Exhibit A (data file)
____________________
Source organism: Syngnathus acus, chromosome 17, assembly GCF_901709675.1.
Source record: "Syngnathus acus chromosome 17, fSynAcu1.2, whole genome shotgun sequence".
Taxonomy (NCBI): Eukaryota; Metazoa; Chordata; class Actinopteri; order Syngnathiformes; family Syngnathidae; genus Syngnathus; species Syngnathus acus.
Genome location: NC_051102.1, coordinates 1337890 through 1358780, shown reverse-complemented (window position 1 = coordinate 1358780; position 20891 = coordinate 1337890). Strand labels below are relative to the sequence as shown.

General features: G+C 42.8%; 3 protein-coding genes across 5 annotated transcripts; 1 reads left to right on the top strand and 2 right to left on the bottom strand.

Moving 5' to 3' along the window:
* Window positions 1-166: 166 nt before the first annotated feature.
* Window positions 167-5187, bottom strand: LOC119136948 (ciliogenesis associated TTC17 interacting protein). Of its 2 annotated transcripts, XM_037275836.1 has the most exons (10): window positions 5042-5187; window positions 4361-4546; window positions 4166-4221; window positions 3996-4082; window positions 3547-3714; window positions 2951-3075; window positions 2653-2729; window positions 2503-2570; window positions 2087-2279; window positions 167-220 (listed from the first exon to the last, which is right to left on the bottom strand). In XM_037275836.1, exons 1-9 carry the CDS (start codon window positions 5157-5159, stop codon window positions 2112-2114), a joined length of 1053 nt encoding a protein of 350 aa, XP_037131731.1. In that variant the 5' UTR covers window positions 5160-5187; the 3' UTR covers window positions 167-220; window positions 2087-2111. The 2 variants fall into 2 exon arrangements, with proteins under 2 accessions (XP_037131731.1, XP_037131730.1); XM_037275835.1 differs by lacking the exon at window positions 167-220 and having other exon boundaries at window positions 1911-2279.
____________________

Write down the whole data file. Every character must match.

Source organism: Syngnathus acus, chromosome 17, assembly GCF_901709675.1.
Source record: "Syngnathus acus chromosome 17, fSynAcu1.2, whole genome shotgun sequence".
Taxonomy (NCBI): Eukaryota; Metazoa; Chordata; class Actinopteri; order Syngnathiformes; family Syngnathidae; genus Syngnathus; species Syngnathus acus.
Genome location: NC_051102.1, coordinates 1337890 through 1358780, shown reverse-complemented (window position 1 = coordinate 1358780; position 20891 = coordinate 1337890). Strand labels below are relative to the sequence as shown.

General features: G+C 42.8%; 3 protein-coding genes across 5 annotated transcripts; 1 reads left to right on the top strand and 2 right to left on the bottom strand.

Moving 5' to 3' along the window:
* Window positions 1-166: 166 nt before the first annotated feature.
* Window positions 167-5187, bottom strand: LOC119136948 (ciliogenesis associated TTC17 interacting protein). Of its 2 annotated transcripts, XM_037275836.1 has the most exons (10): window positions 5042-5187; window positions 4361-4546; window positions 4166-4221; window positions 3996-4082; window positions 3547-3714; window positions 2951-3075; window positions 2653-2729; window positions 2503-2570; window positions 2087-2279; window positions 167-220 (listed from the first exon to the last, which is right to left on the bottom strand). In XM_037275836.1, exons 1-9 carry the CDS (start codon window positions 5157-5159, stop codon window positions 2112-2114), a joined length of 1053 nt encoding a protein of 350 aa, XP_037131731.1. In that variant the 5' UTR covers window positions 5160-5187; the 3' UTR covers window positions 167-220; window positions 2087-2111. The 2 variants fall into 2 exon arrangements, with proteins under 2 accessions (XP_037131731.1, XP_037131730.1); XM_037275835.1 differs by lacking the exon at window positions 167-220 and having other exon boundaries at window positions 1911-2279.